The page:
Managing and caring for a forest happens long before the tree is planted in the ground.
In Oregon, where more than 40 million seedlings are planted every year, most healthy forests start in a highly specialized nursery. Oregon Forests Forever recently toured Weyerhaeuser’s 300-acre seed orchard and seedling nursery in the Willamette Valley to learn about the birth, growth and planting of our healthy forests.
Hand-planted seedlings are often the best way to regrow a forest because they have already been given a strong start in a nursery, which gives them a better chance to thrive when they are planted in the forest. Weyerhaeuser’s nursery regularly handles orders of anywhere from 5,000 to 200,000 seedlings to replant forests throughout Oregon and Washington. At the time of our visit on a chilly March morning, the nursery had 4.7 million seeds sprouting in the greenhouse and 2.5 million growing in the nursery beds. That’s still just a fraction of the 40 million trees that are replanted in Oregon every year.
There’s plenty of variety in those seedlings, too. The nursery includes seedlings for several different species of trees, including Douglas-fir, Noble Fir, Cedar, Hemlock and Ponderosa pine. Even within the same species, seedlings need to be optimized for various climates and elevations, so the nursery produces seedlings for at least thirteen different growing regions in Oregon and Washington.
There’s plenty of variety in those seedlings, too. The nursery includes seedlings for several different species of trees, including Douglas-fir, Noble Fir, Cedar, Hemlock and Ponderosa pine.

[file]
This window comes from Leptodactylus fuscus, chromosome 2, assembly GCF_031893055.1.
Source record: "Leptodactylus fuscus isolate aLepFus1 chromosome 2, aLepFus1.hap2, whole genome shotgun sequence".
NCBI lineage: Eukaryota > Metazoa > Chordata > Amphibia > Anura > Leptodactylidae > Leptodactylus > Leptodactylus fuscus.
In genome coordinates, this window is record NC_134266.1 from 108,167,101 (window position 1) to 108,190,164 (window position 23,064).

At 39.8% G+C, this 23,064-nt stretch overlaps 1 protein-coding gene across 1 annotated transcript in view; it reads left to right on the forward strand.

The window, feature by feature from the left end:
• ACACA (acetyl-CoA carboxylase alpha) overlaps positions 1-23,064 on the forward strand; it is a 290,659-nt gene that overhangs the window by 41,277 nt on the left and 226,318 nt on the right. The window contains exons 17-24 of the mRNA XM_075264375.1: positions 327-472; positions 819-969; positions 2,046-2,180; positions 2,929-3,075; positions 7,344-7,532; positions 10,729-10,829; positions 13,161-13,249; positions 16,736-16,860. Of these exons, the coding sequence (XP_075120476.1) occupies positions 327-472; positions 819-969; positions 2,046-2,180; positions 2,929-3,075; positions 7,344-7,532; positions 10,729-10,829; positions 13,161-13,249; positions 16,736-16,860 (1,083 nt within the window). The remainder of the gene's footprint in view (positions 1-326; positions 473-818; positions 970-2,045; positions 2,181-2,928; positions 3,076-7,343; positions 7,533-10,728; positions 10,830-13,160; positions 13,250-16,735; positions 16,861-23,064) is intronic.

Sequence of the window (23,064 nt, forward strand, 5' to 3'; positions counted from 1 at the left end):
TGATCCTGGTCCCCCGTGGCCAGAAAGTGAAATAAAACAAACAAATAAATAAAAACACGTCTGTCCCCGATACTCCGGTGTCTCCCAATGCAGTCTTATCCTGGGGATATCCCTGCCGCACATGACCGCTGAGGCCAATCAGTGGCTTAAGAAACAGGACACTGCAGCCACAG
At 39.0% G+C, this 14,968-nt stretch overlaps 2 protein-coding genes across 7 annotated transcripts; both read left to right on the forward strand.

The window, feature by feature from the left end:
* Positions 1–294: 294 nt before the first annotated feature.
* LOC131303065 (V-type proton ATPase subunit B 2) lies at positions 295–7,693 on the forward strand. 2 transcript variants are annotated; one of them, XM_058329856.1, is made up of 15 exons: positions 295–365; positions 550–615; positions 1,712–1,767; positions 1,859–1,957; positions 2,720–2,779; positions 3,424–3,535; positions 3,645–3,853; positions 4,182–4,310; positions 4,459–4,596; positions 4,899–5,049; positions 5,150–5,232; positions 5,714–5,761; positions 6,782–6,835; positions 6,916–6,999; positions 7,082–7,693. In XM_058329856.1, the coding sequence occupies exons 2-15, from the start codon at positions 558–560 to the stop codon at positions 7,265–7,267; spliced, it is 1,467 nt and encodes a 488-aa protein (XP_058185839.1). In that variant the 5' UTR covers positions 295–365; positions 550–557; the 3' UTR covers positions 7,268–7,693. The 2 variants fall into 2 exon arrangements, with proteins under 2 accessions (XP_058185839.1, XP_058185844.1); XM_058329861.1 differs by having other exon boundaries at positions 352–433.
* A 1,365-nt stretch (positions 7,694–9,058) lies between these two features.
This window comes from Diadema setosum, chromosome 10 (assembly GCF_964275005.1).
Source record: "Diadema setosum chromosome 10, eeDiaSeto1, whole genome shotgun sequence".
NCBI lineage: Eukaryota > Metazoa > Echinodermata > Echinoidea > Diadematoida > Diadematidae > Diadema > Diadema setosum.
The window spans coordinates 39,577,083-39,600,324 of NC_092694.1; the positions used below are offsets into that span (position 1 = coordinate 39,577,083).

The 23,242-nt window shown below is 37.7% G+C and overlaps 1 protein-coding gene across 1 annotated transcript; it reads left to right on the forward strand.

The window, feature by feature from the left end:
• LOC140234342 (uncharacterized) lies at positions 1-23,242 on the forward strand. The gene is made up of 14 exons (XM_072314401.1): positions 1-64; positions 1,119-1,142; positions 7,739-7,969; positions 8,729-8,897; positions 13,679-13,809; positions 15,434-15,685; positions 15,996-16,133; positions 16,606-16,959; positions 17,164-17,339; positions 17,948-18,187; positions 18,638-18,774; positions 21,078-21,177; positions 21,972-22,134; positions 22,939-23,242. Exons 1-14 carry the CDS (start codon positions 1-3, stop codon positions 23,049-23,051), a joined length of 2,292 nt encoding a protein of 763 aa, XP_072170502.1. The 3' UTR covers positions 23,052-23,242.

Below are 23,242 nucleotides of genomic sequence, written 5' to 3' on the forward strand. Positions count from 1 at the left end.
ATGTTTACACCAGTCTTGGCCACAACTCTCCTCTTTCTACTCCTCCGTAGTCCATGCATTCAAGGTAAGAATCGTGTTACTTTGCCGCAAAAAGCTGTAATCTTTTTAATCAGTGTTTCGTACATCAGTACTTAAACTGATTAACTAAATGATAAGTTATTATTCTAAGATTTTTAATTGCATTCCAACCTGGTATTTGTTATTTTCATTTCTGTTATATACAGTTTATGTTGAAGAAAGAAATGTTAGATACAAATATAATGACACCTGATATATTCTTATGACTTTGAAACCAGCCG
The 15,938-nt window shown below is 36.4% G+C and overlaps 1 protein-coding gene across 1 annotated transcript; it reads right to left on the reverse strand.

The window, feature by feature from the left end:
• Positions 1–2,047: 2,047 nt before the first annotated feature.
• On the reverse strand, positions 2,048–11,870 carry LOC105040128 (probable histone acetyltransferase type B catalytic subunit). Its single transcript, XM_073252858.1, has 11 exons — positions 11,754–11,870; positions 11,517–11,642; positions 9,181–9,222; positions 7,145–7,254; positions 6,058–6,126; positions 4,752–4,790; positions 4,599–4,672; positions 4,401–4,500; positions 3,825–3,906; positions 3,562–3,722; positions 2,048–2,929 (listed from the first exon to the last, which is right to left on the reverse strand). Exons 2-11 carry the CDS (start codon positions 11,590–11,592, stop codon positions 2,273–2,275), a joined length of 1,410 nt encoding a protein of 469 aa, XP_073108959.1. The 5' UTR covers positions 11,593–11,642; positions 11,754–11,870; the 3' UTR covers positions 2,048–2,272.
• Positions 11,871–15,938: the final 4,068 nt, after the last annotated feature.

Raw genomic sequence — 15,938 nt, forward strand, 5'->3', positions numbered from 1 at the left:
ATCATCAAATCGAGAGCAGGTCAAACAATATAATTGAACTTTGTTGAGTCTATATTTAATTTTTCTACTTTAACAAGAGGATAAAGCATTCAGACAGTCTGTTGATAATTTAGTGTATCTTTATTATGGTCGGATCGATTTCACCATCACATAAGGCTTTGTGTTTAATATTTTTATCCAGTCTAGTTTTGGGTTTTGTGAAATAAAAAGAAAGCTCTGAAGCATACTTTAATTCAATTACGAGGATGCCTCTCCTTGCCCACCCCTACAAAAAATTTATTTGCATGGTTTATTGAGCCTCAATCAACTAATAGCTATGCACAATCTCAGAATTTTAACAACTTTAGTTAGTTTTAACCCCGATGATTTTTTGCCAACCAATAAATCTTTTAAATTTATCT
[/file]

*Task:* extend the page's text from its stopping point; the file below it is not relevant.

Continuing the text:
In this particular seedling orchard, over 100 acres of fully mature trees provide cones full of seeds every year, some of which have been in the ground since the 1970s. While they produce seeds for the nursery, they also provide ideal habitat for wild birds, including heron, red tail hawks, and owls.
“Each seedling is the result of selecting the healthiest parent trees, so they grow quickly and produce quality wood, similar to how apple orchards are managed to produce better fruit,” said Anya Hall, Seed Orchard Manager with Weyerhaeuser. “We’re also selecting for trees that are less susceptible to diseases, and foresters plant a mix of seedlings, so the seedlings that are planted are the result of dozens of different high-quality parent trees.”
It takes special care and maintenance to produce these healthy seedlings, Hall explains. All cones are handpicked from the parent trees in the seed orchard each year, and then seeds are hand-sewn, watered and placed in the greenhouse to sprout. After the seedlings germinate, they’re transferred to open-air greenhouses for a year, and some are transplanted into the nursery beds for foresters who want larger seedlings before heading out to the woods. The whole process, starting from seed, takes four years before the seedlings even make it to their ultimate destination in the woods. This work creates roughly 100 jobs that pay above minimum wage at this nursery alone, and Weyerhaeuser has four nurseries throughout Western Oregon and Western Washington. Independent nurseries also provide seedlings for other forestry companies.
This look at Weyerhaeuser’s nursery is a great insight into the process to manage Oregon’s healthy and sustainable forests.